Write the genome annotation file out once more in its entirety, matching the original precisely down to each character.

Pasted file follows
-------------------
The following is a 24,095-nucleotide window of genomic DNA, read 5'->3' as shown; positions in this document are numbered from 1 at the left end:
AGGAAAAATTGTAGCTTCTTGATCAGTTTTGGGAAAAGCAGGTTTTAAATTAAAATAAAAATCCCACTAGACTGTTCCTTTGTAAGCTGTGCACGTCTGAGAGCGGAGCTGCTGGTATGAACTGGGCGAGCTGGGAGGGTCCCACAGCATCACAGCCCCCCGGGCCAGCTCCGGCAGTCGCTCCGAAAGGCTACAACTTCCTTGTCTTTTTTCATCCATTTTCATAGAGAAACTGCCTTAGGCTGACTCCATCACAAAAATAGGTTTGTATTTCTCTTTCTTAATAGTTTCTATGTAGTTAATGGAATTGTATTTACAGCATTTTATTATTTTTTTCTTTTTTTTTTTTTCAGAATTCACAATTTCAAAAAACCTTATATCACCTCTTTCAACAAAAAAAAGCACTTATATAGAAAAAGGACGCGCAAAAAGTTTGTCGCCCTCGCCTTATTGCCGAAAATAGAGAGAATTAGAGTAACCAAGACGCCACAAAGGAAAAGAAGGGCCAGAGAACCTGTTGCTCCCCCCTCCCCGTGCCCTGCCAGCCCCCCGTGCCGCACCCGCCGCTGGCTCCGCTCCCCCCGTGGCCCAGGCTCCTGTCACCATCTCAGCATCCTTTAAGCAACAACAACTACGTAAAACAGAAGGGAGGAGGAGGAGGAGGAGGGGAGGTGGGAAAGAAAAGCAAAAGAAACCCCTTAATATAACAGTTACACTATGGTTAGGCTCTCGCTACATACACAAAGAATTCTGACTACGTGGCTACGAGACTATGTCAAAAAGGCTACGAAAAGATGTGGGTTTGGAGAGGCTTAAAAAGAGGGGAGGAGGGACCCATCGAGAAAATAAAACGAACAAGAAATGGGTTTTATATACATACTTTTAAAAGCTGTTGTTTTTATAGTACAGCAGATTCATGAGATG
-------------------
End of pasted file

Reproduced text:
The following is a 24,095-nucleotide window of genomic DNA, read 5'->3' as shown; positions in this document are numbered from 1 at the left end:
AGGAAAAATTGTAGCTTCTTGATCAGTTTTGGGAAAAGCAGGTTTTAAATTAAAATAAAAATCCCACTAGACTGTTCCTTTGTAAGCTGTGCACGTCTGAGAGCGGAGCTGCTGGTATGAACTGGGCGAGCTGGGAGGGTCCCACAGCATCACAGCCCCCCGGGCCAGCTCCGGCAGTCGCTCCGAAAGGCTACAACTTCCTTGTCTTTTTTCATCCATTTTCATAGAGAAACTGCCTTAGGCTGACTCCATCACAAAAATAGGTTTGTATTTCTCTTTCTTAATAGTTTCTATGTAGTTAATGGAATTGTATTTACAGCATTTTATTATTTTTTTCTTTTTTTTTTTTTCAGAATTCACAATTTCAAAAAACCTTATATCACCTCTTTCAACAAAAAAAAGCACTTATATAGAAAAAGGACGCGCAAAAAGTTTGTCGCCCTCGCCTTATTGCCGAAAATAGAGAGAATTAGAGTAACCAAGACGCCACAAAGGAAAAGAAGGGCCAGAGAACCTGTTGCTCCCCCCTCCCCGTGCCCTGCCAGCCCCCCGTGCCGCACCCGCCGCTGGCTCCGCTCCCCCCGTGGCCCAGGCTCCTGTCACCATCTCAGCATCCTTTAAGCAACAACAACTACGTAAAACAGAAGGGAGGAGGAGGAGGAGGAGGGGAGGTGGGAAAGAAAAGCAAAAGAAACCCCTTAATATAACAGTTACACTATGGTTAGGCTCTCGCTACATACACAAAGAATTCTGACTACGTGGCTACGAGACTATGTCAAAAAGGCTACGAAAAGATGTGGGTTTGGAGAGGCTTAAAAAGAGGGGAGGAGGGACCCATCGAGAAAATAAAACGAACAAGAAATGGGTTTTATATACATACTTTTAAAAGCTGTTGTTTTTATAGTACAGCAGATTCATGAGATG